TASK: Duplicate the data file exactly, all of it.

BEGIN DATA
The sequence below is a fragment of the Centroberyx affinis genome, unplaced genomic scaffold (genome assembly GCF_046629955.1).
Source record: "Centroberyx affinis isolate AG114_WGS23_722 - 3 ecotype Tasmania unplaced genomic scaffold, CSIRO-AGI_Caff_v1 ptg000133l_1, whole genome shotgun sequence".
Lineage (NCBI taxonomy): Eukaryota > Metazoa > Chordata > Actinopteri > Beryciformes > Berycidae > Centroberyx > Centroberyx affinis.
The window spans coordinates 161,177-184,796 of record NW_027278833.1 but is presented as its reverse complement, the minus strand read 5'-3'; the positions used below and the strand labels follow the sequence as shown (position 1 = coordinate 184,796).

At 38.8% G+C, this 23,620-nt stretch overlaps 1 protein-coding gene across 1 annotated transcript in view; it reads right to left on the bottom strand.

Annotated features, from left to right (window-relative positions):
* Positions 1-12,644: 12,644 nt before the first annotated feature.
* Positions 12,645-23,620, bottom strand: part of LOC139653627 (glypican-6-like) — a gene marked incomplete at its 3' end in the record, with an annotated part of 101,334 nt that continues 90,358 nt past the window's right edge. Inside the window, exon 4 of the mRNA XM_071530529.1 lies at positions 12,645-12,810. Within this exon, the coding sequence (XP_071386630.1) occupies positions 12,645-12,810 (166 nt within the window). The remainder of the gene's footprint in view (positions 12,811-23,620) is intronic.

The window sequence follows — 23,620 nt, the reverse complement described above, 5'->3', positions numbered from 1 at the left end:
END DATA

The sequence below is a fragment of the Centroberyx affinis genome, unplaced genomic scaffold (genome assembly GCF_046629955.1).
Source record: "Centroberyx affinis isolate AG114_WGS23_722 - 3 ecotype Tasmania unplaced genomic scaffold, CSIRO-AGI_Caff_v1 ptg000133l_1, whole genome shotgun sequence".
Lineage (NCBI taxonomy): Eukaryota > Metazoa > Chordata > Actinopteri > Beryciformes > Berycidae > Centroberyx > Centroberyx affinis.
The window spans coordinates 161,177-184,796 of record NW_027278833.1 but is presented as its reverse complement, the minus strand read 5'-3'; the positions used below and the strand labels follow the sequence as shown (position 1 = coordinate 184,796).

At 38.8% G+C, this 23,620-nt stretch overlaps 1 protein-coding gene across 1 annotated transcript in view; it reads right to left on the bottom strand.

Annotated features, from left to right (window-relative positions):
* Positions 1-12,644: 12,644 nt before the first annotated feature.
* Positions 12,645-23,620, bottom strand: part of LOC139653627 (glypican-6-like) — a gene marked incomplete at its 3' end in the record, with an annotated part of 101,334 nt that continues 90,358 nt past the window's right edge. Inside the window, exon 4 of the mRNA XM_071530529.1 lies at positions 12,645-12,810. Within this exon, the coding sequence (XP_071386630.1) occupies positions 12,645-12,810 (166 nt within the window). The remainder of the gene's footprint in view (positions 12,811-23,620) is intronic.

The window sequence follows — 23,620 nt, the reverse complement described above, 5'->3', positions numbered from 1 at the left end: